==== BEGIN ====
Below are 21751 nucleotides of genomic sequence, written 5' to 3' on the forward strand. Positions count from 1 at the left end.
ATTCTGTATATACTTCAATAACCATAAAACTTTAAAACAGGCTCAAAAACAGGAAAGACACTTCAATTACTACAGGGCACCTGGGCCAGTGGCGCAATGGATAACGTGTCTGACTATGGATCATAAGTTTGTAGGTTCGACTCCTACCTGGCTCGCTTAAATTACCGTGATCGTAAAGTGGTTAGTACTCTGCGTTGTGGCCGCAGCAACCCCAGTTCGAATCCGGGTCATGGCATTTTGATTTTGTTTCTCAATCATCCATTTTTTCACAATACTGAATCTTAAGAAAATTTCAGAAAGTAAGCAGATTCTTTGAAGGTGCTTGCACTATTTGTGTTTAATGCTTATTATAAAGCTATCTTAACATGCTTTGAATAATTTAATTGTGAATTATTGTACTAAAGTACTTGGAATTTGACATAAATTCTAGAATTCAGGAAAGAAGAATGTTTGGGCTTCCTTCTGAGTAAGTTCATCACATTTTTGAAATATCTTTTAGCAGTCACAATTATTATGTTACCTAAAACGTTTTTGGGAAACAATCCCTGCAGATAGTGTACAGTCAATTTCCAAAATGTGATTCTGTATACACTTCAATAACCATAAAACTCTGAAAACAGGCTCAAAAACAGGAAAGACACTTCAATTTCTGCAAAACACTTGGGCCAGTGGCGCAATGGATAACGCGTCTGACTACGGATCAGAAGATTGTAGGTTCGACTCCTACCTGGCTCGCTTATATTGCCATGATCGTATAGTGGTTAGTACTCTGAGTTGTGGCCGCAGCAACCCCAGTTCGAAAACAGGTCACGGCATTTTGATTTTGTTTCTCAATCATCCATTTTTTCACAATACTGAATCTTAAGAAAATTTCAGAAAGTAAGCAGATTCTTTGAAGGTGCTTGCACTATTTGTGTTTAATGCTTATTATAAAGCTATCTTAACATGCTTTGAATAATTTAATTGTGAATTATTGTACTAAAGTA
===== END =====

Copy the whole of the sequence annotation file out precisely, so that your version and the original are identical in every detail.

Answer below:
Below are 21751 nucleotides of genomic sequence, written 5' to 3' on the forward strand. Positions count from 1 at the left end.
ATTCTGTATATACTTCAATAACCATAAAACTTTAAAACAGGCTCAAAAACAGGAAAGACACTTCAATTACTACAGGGCACCTGGGCCAGTGGCGCAATGGATAACGTGTCTGACTATGGATCATAAGTTTGTAGGTTCGACTCCTACCTGGCTCGCTTAAATTACCGTGATCGTAAAGTGGTTAGTACTCTGCGTTGTGGCCGCAGCAACCCCAGTTCGAATCCGGGTCATGGCATTTTGATTTTGTTTCTCAATCATCCATTTTTTCACAATACTGAATCTTAAGAAAATTTCAGAAAGTAAGCAGATTCTTTGAAGGTGCTTGCACTATTTGTGTTTAATGCTTATTATAAAGCTATCTTAACATGCTTTGAATAATTTAATTGTGAATTATTGTACTAAAGTACTTGGAATTTGACATAAATTCTAGAATTCAGGAAAGAAGAATGTTTGGGCTTCCTTCTGAGTAAGTTCATCACATTTTTGAAATATCTTTTAGCAGTCACAATTATTATGTTACCTAAAACGTTTTTGGGAAACAATCCCTGCAGATAGTGTACAGTCAATTTCCAAAATGTGATTCTGTATACACTTCAATAACCATAAAACTCTGAAAACAGGCTCAAAAACAGGAAAGACACTTCAATTTCTGCAAAACACTTGGGCCAGTGGCGCAATGGATAACGCGTCTGACTACGGATCAGAAGATTGTAGGTTCGACTCCTACCTGGCTCGCTTATATTGCCATGATCGTATAGTGGTTAGTACTCTGAGTTGTGGCCGCAGCAACCCCAGTTCGAAAACAGGTCACGGCATTTTGATTTTGTTTCTCAATCATCCATTTTTTCACAATACTGAATCTTAAGAAAATTTCAGAAAGTAAGCAGATTCTTTGAAGGTGCTTGCACTATTTGTGTTTAATGCTTATTATAAAGCTATCTTAACATGCTTTGAATAATTTAATTGTGAATTATTGTACTAAAGTA